With nearly two decades of experience under his belt, software engineer Amir Reavis-Bey definitely knows his way around the industry. After spending a decade on Wall Street in various engineering and system analyst roles, a fellowship with Code for America led him in a new direction. This prompted the Brooklyn native to co-found a civic tech startup designed to connect local governments with the software and digital tools needed to keep citizens informed about changes in their communities. 

After getting his feet wet in the public service sector, Amir decided to dive right in and join Technology Transformation Services (TTS), a federal tech organization whose mission is to design and deliver a digital government with and for the American public. It’s a career trajectory Amir had no way of predicting since technology has evolved into a field with few voices and figures that look like him to offer any guidance — an ongoing hurdle for many Black professionals just hoping to get their feet in the door. 

For Amir, finding the right opportunity meant channeling a love for math and science into a tangible skill set. “I wanted to be like my dad (my dad was a cop), so as a kid I also wanted to be a cop,” he said. “But as I started getting older, like in middle and high school, I really started acknowledging my love for math and started thinking, ‘Hey, maybe I should try something in that field. Maybe when I go off to school I’d like to study physics or mechanical engineering.’”

Amir added, “In high school, I happened to take an elective in computer programming, and it was learning how to code in BASIC, which is really ancient, but I found it to be really, really fun.”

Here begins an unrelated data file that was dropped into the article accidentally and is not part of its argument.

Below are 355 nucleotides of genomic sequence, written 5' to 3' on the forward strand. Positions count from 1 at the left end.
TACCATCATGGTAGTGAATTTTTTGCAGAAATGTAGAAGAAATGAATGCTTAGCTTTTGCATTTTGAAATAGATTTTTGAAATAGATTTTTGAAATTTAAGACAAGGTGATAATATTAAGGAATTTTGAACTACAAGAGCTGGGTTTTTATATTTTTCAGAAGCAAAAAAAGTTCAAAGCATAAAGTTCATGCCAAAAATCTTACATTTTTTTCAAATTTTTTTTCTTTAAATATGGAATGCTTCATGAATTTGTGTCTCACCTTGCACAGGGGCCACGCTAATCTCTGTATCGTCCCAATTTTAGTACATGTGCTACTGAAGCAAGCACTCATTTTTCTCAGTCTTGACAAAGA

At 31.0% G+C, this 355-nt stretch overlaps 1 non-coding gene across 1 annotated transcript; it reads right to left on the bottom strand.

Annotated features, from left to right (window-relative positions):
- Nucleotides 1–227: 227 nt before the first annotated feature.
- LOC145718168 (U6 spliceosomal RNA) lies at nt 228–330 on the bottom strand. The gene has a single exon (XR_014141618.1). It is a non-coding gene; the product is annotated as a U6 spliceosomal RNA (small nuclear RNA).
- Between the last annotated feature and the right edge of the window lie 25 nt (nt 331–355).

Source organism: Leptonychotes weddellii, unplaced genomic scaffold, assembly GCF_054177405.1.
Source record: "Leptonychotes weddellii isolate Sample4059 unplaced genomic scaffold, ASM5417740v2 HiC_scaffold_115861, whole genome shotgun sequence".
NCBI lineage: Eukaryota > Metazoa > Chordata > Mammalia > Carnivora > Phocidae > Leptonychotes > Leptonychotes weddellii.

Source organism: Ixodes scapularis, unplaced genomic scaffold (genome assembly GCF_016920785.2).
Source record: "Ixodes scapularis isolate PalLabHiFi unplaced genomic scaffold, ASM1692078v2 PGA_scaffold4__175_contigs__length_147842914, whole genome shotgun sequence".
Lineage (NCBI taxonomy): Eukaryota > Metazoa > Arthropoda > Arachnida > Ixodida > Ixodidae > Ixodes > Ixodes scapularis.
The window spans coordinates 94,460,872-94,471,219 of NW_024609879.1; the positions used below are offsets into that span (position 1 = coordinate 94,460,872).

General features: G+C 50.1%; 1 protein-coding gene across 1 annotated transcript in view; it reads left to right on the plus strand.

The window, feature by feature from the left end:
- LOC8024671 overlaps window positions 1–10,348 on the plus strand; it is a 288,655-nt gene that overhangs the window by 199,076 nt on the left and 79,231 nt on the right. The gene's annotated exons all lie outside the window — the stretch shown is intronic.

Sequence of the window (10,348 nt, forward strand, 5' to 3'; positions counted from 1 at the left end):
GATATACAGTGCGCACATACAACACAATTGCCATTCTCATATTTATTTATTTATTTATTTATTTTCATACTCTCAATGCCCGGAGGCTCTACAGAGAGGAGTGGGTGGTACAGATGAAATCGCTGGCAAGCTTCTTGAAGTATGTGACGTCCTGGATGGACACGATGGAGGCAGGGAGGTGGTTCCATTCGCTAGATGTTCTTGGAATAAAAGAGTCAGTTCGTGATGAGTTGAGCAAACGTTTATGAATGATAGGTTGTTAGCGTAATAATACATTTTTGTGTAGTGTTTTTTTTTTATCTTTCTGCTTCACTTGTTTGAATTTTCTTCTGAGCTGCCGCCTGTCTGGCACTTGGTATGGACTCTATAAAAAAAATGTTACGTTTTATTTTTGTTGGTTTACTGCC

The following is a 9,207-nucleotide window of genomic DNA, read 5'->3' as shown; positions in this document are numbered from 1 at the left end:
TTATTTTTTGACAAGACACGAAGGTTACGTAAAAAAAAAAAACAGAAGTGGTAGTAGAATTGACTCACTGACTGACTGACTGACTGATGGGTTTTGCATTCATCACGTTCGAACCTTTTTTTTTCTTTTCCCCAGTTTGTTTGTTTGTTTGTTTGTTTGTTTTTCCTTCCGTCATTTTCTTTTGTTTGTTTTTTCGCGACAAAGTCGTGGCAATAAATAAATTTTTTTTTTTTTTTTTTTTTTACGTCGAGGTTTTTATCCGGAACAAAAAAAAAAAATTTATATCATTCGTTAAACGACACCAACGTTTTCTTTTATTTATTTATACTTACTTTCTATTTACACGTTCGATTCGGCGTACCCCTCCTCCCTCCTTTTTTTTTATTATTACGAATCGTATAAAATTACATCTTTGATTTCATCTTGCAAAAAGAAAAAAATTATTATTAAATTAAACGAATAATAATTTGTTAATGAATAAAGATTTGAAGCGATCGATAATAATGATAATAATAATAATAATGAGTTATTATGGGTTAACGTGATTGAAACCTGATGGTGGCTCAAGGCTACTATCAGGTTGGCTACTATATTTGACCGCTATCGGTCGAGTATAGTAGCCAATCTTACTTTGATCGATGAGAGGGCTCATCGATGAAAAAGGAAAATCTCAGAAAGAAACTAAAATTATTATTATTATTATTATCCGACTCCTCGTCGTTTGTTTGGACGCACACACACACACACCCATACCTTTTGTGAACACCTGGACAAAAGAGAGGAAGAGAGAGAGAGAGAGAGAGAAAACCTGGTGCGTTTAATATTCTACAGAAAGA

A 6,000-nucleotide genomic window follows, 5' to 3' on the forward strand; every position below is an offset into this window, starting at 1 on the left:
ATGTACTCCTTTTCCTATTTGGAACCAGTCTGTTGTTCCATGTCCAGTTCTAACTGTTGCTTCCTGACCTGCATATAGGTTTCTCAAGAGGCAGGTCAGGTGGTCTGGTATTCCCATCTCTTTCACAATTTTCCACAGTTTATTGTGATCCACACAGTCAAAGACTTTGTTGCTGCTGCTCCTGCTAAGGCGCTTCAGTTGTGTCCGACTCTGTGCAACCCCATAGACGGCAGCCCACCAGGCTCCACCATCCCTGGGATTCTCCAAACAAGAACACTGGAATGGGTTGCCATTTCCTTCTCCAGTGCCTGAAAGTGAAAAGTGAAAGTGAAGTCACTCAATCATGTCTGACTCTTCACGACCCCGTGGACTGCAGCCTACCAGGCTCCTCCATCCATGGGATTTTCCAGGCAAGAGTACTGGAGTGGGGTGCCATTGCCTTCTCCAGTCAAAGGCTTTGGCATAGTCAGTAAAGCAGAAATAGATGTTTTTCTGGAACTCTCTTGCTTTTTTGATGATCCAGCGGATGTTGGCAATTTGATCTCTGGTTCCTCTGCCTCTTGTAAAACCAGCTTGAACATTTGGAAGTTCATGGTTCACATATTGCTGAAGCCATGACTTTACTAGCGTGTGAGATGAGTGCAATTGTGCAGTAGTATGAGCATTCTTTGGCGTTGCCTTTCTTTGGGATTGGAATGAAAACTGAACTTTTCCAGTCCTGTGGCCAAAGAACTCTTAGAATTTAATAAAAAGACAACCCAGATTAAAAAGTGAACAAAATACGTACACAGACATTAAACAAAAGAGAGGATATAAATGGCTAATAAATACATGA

Since transitioning to TTS within the U.S. General Services Administration (GSA), Amir has excelled in his new role as the product lead for Federalist, a simple and feasible open-source web platform that enables government agencies to quickly and efficiently deploy websites designed to educate the public. 

While working for the government may seem daunting to some, Amir proves how tech careers can be fluid because even federal agencies are (finally) embracing new technology and finding ways to engage an increasingly digital and diverse audience. According to Amir, “I see software and technology in pretty much every facet of life. It can be applied to almost any and everything.” 

In an interview with AfroTech, Amir recently revealed how he started in the industry, ways TTS continues to serve the public, common misconceptions about working for the government, and more. Watch the full interview below and let us know what you think. 

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This editorial is brought to you in partnership with TTS. 

This editorial was produced in coordination with the General Services Administration (GSA). The posting of this editorial, as well as any advertisement shown before or throughout this editorial, does not constitute an endorsement of the source or advertisement and does not reflect the official policy or position of GSA. GSA has no control over the advertisements shown.